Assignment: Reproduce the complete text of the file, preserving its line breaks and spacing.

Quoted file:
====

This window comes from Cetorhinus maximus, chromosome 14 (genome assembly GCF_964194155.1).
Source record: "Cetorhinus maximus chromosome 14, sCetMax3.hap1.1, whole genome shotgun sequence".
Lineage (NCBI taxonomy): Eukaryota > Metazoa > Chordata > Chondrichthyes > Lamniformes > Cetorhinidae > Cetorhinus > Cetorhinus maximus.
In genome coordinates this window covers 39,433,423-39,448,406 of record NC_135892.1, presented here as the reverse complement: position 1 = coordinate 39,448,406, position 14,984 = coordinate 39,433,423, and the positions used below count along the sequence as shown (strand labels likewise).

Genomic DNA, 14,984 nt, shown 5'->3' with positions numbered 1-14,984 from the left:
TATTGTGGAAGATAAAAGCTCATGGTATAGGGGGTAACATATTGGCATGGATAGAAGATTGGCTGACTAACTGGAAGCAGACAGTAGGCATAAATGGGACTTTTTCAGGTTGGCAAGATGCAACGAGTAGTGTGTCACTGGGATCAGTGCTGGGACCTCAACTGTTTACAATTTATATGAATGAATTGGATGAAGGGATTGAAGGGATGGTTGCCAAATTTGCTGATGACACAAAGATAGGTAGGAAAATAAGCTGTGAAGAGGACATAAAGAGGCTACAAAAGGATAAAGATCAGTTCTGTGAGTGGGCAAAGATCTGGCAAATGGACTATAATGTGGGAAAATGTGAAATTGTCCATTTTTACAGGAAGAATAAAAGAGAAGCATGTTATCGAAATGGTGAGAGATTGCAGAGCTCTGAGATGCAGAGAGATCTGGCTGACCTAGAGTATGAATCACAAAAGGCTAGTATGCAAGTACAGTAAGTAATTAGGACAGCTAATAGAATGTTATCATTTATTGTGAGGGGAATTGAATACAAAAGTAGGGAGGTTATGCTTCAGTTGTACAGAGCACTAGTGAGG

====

This window comes from Cetorhinus maximus, chromosome 14 (genome assembly GCF_964194155.1).
Source record: "Cetorhinus maximus chromosome 14, sCetMax3.hap1.1, whole genome shotgun sequence".
Lineage (NCBI taxonomy): Eukaryota > Metazoa > Chordata > Chondrichthyes > Lamniformes > Cetorhinidae > Cetorhinus > Cetorhinus maximus.
In genome coordinates this window covers 39,433,423-39,448,406 of record NC_135892.1, presented here as the reverse complement: position 1 = coordinate 39,448,406, position 14,984 = coordinate 39,433,423, and the positions used below count along the sequence as shown (strand labels likewise).

Genomic DNA, 14,984 nt, shown 5'->3' with positions numbered 1-14,984 from the left:
TATTGTGGAAGATAAAAGCTCATGGTATAGGGGGTAACATATTGGCATGGATAGAAGATTGGCTGACTAACTGGAAGCAGACAGTAGGCATAAATGGGACTTTTTCAGGTTGGCAAGATGCAACGAGTAGTGTGTCACTGGGATCAGTGCTGGGACCTCAACTGTTTACAATTTATATGAATGAATTGGATGAAGGGATTGAAGGGATGGTTGCCAAATTTGCTGATGACACAAAGATAGGTAGGAAAATAAGCTGTGAAGAGGACATAAAGAGGCTACAAAAGGATAAAGATCAGTTCTGTGAGTGGGCAAAGATCTGGCAAATGGACTATAATGTGGGAAAATGTGAAATTGTCCATTTTTACAGGAAGAATAAAAGAGAAGCATGTTATCGAAATGGTGAGAGATTGCAGAGCTCTGAGATGCAGAGAGATCTGGCTGACCTAGAGTATGAATCACAAAAGGCTAGTATGCAAGTACAGTAAGTAATTAGGACAGCTAATAGAATGTTATCATTTATTGTGAGGGGAATTGAATACAAAAGTAGGGAGGTTATGCTTCAGTTGTACAGAGCACTAGTGAGG